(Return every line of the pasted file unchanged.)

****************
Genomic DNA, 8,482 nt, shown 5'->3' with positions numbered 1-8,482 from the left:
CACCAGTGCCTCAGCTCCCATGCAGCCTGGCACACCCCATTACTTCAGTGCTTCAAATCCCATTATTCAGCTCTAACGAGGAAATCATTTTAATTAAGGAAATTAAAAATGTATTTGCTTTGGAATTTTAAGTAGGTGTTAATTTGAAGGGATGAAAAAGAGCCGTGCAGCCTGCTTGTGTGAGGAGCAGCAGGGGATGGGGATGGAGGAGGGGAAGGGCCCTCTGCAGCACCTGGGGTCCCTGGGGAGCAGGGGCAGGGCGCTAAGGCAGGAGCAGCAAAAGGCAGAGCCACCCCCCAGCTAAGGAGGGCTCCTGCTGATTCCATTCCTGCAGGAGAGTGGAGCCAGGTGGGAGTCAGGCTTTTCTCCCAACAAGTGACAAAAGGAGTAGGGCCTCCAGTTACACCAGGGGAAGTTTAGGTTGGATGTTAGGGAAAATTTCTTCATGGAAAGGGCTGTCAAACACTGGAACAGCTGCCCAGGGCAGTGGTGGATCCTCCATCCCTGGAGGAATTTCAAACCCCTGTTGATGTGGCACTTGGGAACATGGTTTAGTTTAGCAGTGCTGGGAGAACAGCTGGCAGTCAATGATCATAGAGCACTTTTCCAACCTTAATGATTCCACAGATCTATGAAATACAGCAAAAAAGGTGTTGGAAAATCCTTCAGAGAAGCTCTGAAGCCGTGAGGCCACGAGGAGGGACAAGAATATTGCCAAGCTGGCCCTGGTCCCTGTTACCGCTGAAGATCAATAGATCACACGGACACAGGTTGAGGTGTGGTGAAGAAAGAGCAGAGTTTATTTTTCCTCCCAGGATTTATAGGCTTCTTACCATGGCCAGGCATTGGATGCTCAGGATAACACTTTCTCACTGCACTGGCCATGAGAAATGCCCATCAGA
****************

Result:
Genomic DNA, 8,482 nt, shown 5'->3' with positions numbered 1-8,482 from the left:
CACCAGTGCCTCAGCTCCCATGCAGCCTGGCACACCCCATTACTTCAGTGCTTCAAATCCCATTATTCAGCTCTAACGAGGAAATCATTTTAATTAAGGAAATTAAAAATGTATTTGCTTTGGAATTTTAAGTAGGTGTTAATTTGAAGGGATGAAAAAGAGCCGTGCAGCCTGCTTGTGTGAGGAGCAGCAGGGGATGGGGATGGAGGAGGGGAAGGGCCCTCTGCAGCACCTGGGGTCCCTGGGGAGCAGGGGCAGGGCGCTAAGGCAGGAGCAGCAAAAGGCAGAGCCACCCCCCAGCTAAGGAGGGCTCCTGCTGATTCCATTCCTGCAGGAGAGTGGAGCCAGGTGGGAGTCAGGCTTTTCTCCCAACAAGTGACAAAAGGAGTAGGGCCTCCAGTTACACCAGGGGAAGTTTAGGTTGGATGTTAGGGAAAATTTCTTCATGGAAAGGGCTGTCAAACACTGGAACAGCTGCCCAGGGCAGTGGTGGATCCTCCATCCCTGGAGGAATTTCAAACCCCTGTTGATGTGGCACTTGGGAACATGGTTTAGTTTAGCAGTGCTGGGAGAACAGCTGGCAGTCAATGATCATAGAGCACTTTTCCAACCTTAATGATTCCACAGATCTATGAAATACAGCAAAAAAGGTGTTGGAAAATCCTTCAGAGAAGCTCTGAAGCCGTGAGGCCACGAGGAGGGACAAGAATATTGCCAAGCTGGCCCTGGTCCCTGTTACCGCTGAAGATCAATAGATCACACGGACACAGGTTGAGGTGTGGTGAAGAAAGAGCAGAGTTTATTTTTCCTCCCAGGATTTATAGGCTTCTTACCATGGCCAGGCATTGGATGCTCAGGATAACACTTTCTCACTGCACTGGCCATGAGAAATGCCCATCAGA